Cairo Genizah : Poetry

Cairo Genizah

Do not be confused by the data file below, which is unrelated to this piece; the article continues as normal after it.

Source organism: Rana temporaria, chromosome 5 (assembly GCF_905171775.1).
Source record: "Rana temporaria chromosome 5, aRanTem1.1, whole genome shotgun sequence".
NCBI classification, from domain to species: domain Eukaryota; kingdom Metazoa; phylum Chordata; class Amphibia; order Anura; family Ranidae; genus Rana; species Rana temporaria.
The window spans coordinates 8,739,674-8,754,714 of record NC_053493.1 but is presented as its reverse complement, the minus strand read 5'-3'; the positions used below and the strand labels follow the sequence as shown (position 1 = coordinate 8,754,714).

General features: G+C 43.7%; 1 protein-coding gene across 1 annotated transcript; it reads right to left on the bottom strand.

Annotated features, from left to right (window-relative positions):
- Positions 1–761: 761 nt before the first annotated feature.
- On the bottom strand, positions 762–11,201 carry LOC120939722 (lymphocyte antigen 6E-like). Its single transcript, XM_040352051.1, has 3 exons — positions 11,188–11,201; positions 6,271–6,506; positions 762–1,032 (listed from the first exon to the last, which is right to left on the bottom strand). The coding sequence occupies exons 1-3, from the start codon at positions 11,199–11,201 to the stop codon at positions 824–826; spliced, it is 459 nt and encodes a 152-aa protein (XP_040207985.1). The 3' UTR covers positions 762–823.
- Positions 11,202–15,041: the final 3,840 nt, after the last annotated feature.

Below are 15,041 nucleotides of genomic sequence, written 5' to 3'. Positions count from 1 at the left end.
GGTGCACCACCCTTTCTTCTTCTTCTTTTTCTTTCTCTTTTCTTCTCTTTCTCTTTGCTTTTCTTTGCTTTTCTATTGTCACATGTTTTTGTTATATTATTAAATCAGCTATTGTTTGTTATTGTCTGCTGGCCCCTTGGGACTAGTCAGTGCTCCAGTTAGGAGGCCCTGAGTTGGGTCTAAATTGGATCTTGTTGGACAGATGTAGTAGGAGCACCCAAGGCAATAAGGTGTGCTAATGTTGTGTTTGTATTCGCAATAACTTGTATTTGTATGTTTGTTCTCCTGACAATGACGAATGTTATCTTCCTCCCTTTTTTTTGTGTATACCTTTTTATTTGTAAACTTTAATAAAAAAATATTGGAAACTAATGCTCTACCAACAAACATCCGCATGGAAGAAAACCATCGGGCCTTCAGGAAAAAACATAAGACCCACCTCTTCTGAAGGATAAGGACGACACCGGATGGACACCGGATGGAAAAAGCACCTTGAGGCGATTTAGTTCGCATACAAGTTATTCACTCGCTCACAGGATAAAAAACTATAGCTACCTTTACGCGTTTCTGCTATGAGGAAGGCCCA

<p style='text-align: justify;'><p>A copy of a poem, apparently by the wife of the great Spanish poet Dunaš b. Labrāṭ (920-990 CE). In this exchange of poems between the couple, Dunaš’s wife, left behind in Spain with their young baby, expresses her feelings at their separation in a Hebrew poem. Ibn Labrāṭ’s reply, that he remains true to his young wife, follows. Ibn Labrāṭ (920-990 CE) was a Spanish poet, grammarian and commentator who worked in the service of Ḥasday Ibn Šapruṭ, the leader of the Jewish community in Spain. Ibn Labrāṭ had a contentious relationship with his contemporaries, but very little is known about his wife. Her poem - the only known medieval Hebrew poem by a woman - has been praised for its quality and poignancy: Will her love remember his graceful doe / her only son in her arms as he parted? / On her left hand he placed a ring from his right, / on his wrist she placed her bracelet. / As a keepsake she took his mantle from him, / and he in turn took hers from her. / Would he settle, now, in the land of Spain, / if its prince gave him half his kingdom? [translated by Peter Cole]. The couple appear to have separated reluctantly under difficult circumstances, resentfully described in another poem identified as being by Ibn Labrāṭ to his employer: I served you in sorrow, for all your wares are loathsome. / I will glean no grapes, nor will I gather corn. / I betrayed a young wife and sent her a writ of divorce. / I left my home, and abandoned the son that she bore. Ibn Labrāṭ’s response to his wife’s poem: Were you seeking the day of my death when you wrote: / ‘Have you betrayed and abandoned your vows?’ / Could I betray a woman so wise / given by god as the bride of my youth? / Had my heart ever thought to leave you / I would have torn it into pieces. / For those who betray their beloved companion, / God brings down with the trials of foes. / Lions soon will devour his flesh, / and vultures will consume his blood. / Who resembles the stars of dawn […] [translated by Peter Cole]. If Ibn Labrāṭ's wife was responsible for the composition, the poem would be the only known medieval Hebrew poem by a female poet. It is also possible that it was composed by Ibn Labrāṭ himself, with his wife's 'response' presented as a poetic trope.</p></p>


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